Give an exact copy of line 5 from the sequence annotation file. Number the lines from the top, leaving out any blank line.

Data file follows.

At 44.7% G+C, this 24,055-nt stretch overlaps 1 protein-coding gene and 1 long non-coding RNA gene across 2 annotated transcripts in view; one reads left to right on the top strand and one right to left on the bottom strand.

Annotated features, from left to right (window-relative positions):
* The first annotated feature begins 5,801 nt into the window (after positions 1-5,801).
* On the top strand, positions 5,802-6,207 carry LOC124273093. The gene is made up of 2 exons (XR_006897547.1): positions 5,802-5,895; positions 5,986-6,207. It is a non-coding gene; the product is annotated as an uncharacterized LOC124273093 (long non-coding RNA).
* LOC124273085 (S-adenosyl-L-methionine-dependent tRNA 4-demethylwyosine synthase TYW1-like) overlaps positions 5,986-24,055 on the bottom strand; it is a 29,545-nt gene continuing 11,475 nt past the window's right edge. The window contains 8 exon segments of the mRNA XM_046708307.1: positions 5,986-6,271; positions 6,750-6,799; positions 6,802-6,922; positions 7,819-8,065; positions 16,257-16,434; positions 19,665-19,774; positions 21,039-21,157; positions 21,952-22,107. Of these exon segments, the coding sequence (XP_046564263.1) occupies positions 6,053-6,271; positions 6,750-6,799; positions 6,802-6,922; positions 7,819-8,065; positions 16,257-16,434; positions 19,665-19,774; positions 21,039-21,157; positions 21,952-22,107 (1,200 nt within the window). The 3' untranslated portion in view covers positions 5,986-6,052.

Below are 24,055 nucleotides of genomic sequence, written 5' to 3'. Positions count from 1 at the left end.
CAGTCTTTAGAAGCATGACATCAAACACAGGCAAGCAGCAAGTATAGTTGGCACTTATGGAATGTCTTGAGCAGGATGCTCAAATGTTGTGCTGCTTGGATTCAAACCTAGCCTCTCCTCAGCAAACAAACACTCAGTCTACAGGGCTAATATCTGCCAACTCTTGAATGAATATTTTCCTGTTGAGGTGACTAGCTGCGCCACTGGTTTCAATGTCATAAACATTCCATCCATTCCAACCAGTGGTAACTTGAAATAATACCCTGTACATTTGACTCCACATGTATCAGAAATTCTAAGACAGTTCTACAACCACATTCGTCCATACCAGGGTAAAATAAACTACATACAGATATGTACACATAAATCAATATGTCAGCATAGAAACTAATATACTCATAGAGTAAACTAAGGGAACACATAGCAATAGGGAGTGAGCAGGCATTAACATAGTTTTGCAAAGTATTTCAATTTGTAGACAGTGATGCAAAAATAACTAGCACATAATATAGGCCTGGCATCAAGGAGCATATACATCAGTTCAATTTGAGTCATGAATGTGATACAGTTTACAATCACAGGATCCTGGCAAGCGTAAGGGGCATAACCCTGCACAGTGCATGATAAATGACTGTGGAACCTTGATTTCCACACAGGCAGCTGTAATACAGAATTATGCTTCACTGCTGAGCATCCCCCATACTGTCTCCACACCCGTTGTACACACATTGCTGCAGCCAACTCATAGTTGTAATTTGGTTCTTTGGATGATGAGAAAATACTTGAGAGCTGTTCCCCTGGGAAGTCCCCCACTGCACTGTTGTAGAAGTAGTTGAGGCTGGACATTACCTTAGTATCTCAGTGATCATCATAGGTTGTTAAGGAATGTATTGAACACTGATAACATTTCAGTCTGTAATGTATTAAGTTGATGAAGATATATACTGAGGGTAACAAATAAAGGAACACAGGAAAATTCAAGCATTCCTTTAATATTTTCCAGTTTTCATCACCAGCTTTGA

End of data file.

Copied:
* LOC124273085 (S-adenosyl-L-methionine-dependent tRNA 4-demethylwyosine synthase TYW1-like) overlaps positions 5,986-24,055 on the bottom strand; it is a 29,545-nt gene continuing 11,475 nt past the window's right edge. The window contains 8 exon segments of the mRNA XM_046708307.1: positions 5,986-6,271; positions 6,750-6,799; positions 6,802-6,922; positions 7,819-8,065; positions 16,257-16,434; positions 19,665-19,774; positions 21,039-21,157; positions 21,952-22,107. Of these exon segments, the coding sequence (XP_046564263.1) occupies positions 6,053-6,271; positions 6,750-6,799; positions 6,802-6,922; positions 7,819-8,065; positions 16,257-16,434; positions 19,665-19,774; positions 21,039-21,157; positions 21,952-22,107 (1,200 nt within the window). The 3' untranslated portion in view covers positions 5,986-6,052.